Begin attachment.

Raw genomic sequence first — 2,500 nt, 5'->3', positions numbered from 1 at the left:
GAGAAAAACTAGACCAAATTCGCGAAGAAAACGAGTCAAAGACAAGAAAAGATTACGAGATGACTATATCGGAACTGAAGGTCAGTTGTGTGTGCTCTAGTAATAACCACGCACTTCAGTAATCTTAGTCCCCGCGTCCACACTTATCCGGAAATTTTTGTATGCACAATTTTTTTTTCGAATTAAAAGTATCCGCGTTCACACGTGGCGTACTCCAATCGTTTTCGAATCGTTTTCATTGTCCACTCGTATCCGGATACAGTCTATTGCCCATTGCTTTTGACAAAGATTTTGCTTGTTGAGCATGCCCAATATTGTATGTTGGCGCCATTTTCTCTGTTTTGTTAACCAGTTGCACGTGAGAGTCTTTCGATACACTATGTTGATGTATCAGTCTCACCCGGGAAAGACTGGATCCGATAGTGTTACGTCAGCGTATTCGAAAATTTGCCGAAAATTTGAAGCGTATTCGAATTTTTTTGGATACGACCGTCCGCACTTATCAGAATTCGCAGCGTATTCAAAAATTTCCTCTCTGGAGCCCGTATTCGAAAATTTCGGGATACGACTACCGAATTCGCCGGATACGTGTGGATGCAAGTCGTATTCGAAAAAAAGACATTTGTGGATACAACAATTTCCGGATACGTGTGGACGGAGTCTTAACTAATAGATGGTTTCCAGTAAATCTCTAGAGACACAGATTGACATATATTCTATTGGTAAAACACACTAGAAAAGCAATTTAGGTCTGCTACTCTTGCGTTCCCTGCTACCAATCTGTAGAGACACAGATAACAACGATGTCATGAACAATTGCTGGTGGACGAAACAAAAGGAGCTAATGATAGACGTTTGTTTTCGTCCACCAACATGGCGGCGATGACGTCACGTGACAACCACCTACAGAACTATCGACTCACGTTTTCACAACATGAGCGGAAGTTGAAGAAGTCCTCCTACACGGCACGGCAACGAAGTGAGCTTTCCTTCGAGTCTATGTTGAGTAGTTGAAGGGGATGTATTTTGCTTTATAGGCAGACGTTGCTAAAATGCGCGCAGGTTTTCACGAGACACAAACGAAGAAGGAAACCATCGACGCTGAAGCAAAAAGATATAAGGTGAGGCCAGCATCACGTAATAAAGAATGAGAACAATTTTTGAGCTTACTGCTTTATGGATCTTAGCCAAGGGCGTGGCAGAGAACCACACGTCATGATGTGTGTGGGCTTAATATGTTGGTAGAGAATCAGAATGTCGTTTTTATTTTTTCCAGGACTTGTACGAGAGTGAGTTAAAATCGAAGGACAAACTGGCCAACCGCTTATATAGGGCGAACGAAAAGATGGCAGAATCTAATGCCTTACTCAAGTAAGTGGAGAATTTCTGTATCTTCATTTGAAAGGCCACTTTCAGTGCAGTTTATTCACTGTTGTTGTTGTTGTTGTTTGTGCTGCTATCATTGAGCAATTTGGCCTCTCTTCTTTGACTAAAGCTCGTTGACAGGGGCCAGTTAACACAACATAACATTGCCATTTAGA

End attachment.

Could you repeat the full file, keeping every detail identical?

Raw genomic sequence first — 2,500 nt, 5'->3', positions numbered from 1 at the left:
GAGAAAAACTAGACCAAATTCGCGAAGAAAACGAGTCAAAGACAAGAAAAGATTACGAGATGACTATATCGGAACTGAAGGTCAGTTGTGTGTGCTCTAGTAATAACCACGCACTTCAGTAATCTTAGTCCCCGCGTCCACACTTATCCGGAAATTTTTGTATGCACAATTTTTTTTTCGAATTAAAAGTATCCGCGTTCACACGTGGCGTACTCCAATCGTTTTCGAATCGTTTTCATTGTCCACTCGTATCCGGATACAGTCTATTGCCCATTGCTTTTGACAAAGATTTTGCTTGTTGAGCATGCCCAATATTGTATGTTGGCGCCATTTTCTCTGTTTTGTTAACCAGTTGCACGTGAGAGTCTTTCGATACACTATGTTGATGTATCAGTCTCACCCGGGAAAGACTGGATCCGATAGTGTTACGTCAGCGTATTCGAAAATTTGCCGAAAATTTGAAGCGTATTCGAATTTTTTTGGATACGACCGTCCGCACTTATCAGAATTCGCAGCGTATTCAAAAATTTCCTCTCTGGAGCCCGTATTCGAAAATTTCGGGATACGACTACCGAATTCGCCGGATACGTGTGGATGCAAGTCGTATTCGAAAAAAAGACATTTGTGGATACAACAATTTCCGGATACGTGTGGACGGAGTCTTAACTAATAGATGGTTTCCAGTAAATCTCTAGAGACACAGATTGACATATATTCTATTGGTAAAACACACTAGAAAAGCAATTTAGGTCTGCTACTCTTGCGTTCCCTGCTACCAATCTGTAGAGACACAGATAACAACGATGTCATGAACAATTGCTGGTGGACGAAACAAAAGGAGCTAATGATAGACGTTTGTTTTCGTCCACCAACATGGCGGCGATGACGTCACGTGACAACCACCTACAGAACTATCGACTCACGTTTTCACAACATGAGCGGAAGTTGAAGAAGTCCTCCTACACGGCACGGCAACGAAGTGAGCTTTCCTTCGAGTCTATGTTGAGTAGTTGAAGGGGATGTATTTTGCTTTATAGGCAGACGTTGCTAAAATGCGCGCAGGTTTTCACGAGACACAAACGAAGAAGGAAACCATCGACGCTGAAGCAAAAAGATATAAGGTGAGGCCAGCATCACGTAATAAAGAATGAGAACAATTTTTGAGCTTACTGCTTTATGGATCTTAGCCAAGGGCGTGGCAGAGAACCACACGTCATGATGTGTGTGGGCTTAATATGTTGGTAGAGAATCAGAATGTCGTTTTTATTTTTTCCAGGACTTGTACGAGAGTGAGTTAAAATCGAAGGACAAACTGGCCAACCGCTTATATAGGGCGAACGAAAAGATGGCAGAATCTAATGCCTTACTCAAGTAAGTGGAGAATTTCTGTATCTTCATTTGAAAGGCCACTTTCAGTGCAGTTTATTCACTGTTGTTGTTGTTGTTGTTTGTGCTGCTATCATTGAGCAATTTGGCCTCTCTTCTTTGACTAAAGCTCGTTGACAGGGGCCAGTTAACACAACATAACATTGCCATTTAGA